Mac OS X Tetris clone gets shut down
Posted 10 July 2006 - 06:22 AM
It's a shame that it's been pulled. I certainly am not going to delete the last version I downloaded while it was free.
Posted 10 July 2006 - 06:28 AM
Leave Simon Haertel alone, he's created a fabulous little piece of freeware that I've enjoyed since version 1.3, seeing as the owners of Tetris haven't bothered to create one for we Mac users yet. I own legally purchased copies of Tetris and Tetris II for the Gameboy so I've anted up already. I suggest that the over-paid, over-zealous lawyers buzz off (you can replace that word with a more colourful expletive when you read this sentence) and get a real job, perhaps working pro-bono to ensure, at long last that Dmitry Pavlovsky is paid some of the millions he was robbed out of, mainly by companies like the one suing Simon Haertel.
Posted 10 July 2006 - 06:40 AM
Posted 10 July 2006 - 06:46 AM
anyone know where i can send The Tetris Company a nice e-card depicting the extension of a certain finger?
Posted 10 July 2006 - 07:59 AM
As its freeware and the tetris courp are surely not making money anymore why the hassle?
Partly because if you don't defend your copyright when it's infringed, you can't defend it when money is on the line. One can argue that the horse has already left the barn on this one. Either way, it's a shame -- Quinn's an excellent game.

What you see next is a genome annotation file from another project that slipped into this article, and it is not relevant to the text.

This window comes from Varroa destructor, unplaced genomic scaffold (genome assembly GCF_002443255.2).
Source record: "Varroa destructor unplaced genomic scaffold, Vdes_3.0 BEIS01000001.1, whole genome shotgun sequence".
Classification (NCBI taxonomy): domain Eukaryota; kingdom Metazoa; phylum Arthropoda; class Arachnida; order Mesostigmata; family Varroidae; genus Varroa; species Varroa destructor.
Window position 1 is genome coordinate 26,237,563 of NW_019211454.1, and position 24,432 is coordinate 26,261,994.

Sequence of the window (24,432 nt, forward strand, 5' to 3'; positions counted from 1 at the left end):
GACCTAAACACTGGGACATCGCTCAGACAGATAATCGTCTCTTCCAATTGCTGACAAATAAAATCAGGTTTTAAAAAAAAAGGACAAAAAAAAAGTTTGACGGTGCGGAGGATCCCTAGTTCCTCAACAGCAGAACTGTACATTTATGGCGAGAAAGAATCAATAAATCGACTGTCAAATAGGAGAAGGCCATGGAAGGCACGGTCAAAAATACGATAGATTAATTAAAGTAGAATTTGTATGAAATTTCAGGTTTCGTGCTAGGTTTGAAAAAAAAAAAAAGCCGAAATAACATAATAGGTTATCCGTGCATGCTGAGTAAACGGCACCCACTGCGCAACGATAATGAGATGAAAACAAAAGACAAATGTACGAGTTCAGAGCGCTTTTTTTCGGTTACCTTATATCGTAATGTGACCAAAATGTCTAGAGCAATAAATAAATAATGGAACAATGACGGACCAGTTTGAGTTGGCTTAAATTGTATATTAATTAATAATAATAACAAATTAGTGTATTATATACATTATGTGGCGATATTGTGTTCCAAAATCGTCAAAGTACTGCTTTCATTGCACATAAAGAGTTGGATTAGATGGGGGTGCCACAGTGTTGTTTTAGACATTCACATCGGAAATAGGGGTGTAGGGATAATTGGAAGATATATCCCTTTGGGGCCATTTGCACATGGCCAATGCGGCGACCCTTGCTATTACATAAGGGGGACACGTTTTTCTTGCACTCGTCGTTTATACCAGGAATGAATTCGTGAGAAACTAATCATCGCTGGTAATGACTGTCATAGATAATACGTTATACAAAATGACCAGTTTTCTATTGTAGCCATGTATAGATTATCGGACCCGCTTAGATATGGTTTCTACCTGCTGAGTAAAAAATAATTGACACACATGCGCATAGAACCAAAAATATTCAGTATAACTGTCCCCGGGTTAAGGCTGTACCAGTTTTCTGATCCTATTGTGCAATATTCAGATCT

Posted 10 July 2006 - 09:39 AM
Copyright violation? IANAL, but I don't think you can copyright the elements the story cites as being under contention by The Tetris Company. If they have any claims, I would believe that they fall under patent or design patent protection (if The Tetris Company has filed appropriately for such protection). Can the editorial staff (or someone else qualified) please explain?
OK, I'm still not a lawyer, but I did a little digging:
Here is the US Copyright Office's fact sheet on the copyrighting of games:
The idea for a game is not protected by copyright. The same is true of the name or title given to the game and of the method or methods for playing it.
No one should use Wikipedia for legal advice, but there is a nugget on the legality of Tetris clones:
According to circulars available from the United States Library of Congress, a game cannot be copyrighted (only patented), which would invalidate much of TTC's copyright claim on the game, leaving the trademark on Tetris as TTC's most significant claim on any government-granted monopoly.
I'm trying to find some information on US Patent and Trademark Office's website now.. but nothing definitive -- saying that game play can't be copyrighted and must be patented -- is turning up yet.
I love Quinn and I think the author of Quinn has rights here and that TTC may be overstepping it's bounds. I'm all for a good fight -- anyone want to start a legal defense fund for the authors? /forums/ubbthreads/images/graemlins/tongue.gif